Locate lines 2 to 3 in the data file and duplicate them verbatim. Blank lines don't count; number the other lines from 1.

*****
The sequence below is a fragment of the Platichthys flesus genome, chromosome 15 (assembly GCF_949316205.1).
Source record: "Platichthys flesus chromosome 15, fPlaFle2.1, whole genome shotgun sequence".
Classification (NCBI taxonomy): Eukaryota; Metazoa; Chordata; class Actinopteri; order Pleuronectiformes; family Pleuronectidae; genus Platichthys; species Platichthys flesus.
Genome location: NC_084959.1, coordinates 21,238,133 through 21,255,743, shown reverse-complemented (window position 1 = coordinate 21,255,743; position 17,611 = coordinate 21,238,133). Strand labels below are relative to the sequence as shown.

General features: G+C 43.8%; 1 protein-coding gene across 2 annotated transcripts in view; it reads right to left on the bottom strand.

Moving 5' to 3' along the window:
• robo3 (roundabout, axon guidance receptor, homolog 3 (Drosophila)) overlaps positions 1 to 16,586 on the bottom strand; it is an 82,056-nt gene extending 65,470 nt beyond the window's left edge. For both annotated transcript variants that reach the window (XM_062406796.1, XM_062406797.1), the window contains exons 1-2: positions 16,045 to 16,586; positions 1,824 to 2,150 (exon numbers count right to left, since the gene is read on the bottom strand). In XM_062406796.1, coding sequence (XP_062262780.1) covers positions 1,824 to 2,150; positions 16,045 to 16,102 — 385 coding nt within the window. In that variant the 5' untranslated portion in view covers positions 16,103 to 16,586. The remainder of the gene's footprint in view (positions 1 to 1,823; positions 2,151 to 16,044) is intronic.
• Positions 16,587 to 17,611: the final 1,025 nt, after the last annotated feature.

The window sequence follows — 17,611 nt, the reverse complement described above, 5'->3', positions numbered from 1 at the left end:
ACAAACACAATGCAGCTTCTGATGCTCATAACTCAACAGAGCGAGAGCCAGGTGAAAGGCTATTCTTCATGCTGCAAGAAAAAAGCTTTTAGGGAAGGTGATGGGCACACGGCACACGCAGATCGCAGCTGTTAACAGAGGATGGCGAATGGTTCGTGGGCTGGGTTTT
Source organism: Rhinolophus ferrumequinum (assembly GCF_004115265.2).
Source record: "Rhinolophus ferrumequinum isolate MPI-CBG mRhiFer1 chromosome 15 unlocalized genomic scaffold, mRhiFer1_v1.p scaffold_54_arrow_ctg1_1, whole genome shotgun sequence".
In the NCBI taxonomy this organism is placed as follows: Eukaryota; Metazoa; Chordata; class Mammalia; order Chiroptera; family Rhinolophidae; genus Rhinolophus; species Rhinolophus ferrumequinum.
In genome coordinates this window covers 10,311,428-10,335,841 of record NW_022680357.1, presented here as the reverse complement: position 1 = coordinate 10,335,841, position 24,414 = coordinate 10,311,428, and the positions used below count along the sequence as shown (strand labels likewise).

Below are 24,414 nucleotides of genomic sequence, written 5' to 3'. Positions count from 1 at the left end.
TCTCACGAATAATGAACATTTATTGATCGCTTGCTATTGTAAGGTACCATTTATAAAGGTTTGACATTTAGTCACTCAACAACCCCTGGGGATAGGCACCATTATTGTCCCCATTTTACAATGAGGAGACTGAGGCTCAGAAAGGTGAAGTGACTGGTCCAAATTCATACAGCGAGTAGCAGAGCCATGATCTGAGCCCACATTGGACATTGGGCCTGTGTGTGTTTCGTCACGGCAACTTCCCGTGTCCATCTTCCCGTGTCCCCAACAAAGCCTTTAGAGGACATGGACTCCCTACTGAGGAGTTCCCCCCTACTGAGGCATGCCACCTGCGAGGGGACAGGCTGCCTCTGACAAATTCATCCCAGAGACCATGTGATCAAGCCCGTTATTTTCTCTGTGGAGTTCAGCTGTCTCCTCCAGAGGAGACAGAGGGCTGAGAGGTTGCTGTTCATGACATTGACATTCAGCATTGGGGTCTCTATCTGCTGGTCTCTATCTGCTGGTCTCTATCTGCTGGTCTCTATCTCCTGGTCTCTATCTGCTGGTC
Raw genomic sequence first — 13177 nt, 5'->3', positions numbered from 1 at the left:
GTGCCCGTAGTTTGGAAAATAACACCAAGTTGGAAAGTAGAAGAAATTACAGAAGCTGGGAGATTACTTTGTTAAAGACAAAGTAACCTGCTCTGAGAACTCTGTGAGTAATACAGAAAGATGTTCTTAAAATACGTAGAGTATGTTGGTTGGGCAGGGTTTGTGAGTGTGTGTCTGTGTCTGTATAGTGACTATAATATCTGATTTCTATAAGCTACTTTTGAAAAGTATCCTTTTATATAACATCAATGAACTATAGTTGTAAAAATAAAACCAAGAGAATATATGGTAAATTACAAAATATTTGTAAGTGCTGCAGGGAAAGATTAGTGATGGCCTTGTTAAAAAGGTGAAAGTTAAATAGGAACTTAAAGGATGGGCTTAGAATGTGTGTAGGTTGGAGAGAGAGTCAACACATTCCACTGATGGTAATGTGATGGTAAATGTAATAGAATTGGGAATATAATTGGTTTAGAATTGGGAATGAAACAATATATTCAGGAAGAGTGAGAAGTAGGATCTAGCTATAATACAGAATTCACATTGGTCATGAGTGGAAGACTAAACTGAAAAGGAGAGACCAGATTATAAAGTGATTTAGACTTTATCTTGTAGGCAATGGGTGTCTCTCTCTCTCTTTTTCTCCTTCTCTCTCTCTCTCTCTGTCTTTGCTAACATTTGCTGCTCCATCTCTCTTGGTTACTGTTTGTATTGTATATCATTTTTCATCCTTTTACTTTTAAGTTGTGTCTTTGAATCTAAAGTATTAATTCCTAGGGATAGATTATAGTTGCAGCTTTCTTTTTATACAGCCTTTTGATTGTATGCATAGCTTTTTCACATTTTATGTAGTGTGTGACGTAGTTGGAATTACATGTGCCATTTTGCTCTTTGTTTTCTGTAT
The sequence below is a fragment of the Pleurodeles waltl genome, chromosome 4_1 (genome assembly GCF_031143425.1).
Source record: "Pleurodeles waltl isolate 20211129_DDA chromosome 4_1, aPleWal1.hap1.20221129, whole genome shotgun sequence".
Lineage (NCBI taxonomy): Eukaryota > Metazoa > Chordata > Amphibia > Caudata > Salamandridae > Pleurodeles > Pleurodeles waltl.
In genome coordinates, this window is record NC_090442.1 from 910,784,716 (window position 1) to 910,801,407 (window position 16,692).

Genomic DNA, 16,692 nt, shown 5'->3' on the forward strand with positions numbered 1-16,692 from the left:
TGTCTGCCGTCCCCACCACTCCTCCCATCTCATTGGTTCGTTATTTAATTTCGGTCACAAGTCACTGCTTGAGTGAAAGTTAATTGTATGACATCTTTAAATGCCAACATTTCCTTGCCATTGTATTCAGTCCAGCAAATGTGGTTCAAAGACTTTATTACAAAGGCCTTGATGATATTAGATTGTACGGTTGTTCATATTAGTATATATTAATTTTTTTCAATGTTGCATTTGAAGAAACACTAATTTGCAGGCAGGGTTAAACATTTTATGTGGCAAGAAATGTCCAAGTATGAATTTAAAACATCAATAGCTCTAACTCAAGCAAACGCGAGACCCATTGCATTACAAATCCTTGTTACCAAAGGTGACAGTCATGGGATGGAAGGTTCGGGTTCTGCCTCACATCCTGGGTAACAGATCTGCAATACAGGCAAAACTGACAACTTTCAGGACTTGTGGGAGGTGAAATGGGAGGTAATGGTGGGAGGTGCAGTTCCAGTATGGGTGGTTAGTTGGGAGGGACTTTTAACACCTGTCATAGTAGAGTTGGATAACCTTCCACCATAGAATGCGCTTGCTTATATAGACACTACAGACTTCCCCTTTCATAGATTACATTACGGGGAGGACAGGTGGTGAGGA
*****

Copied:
Source record: "Platichthys flesus chromosome 15, fPlaFle2.1, whole genome shotgun sequence".
Classification (NCBI taxonomy): Eukaryota; Metazoa; Chordata; class Actinopteri; order Pleuronectiformes; family Pleuronectidae; genus Platichthys; species Platichthys flesus.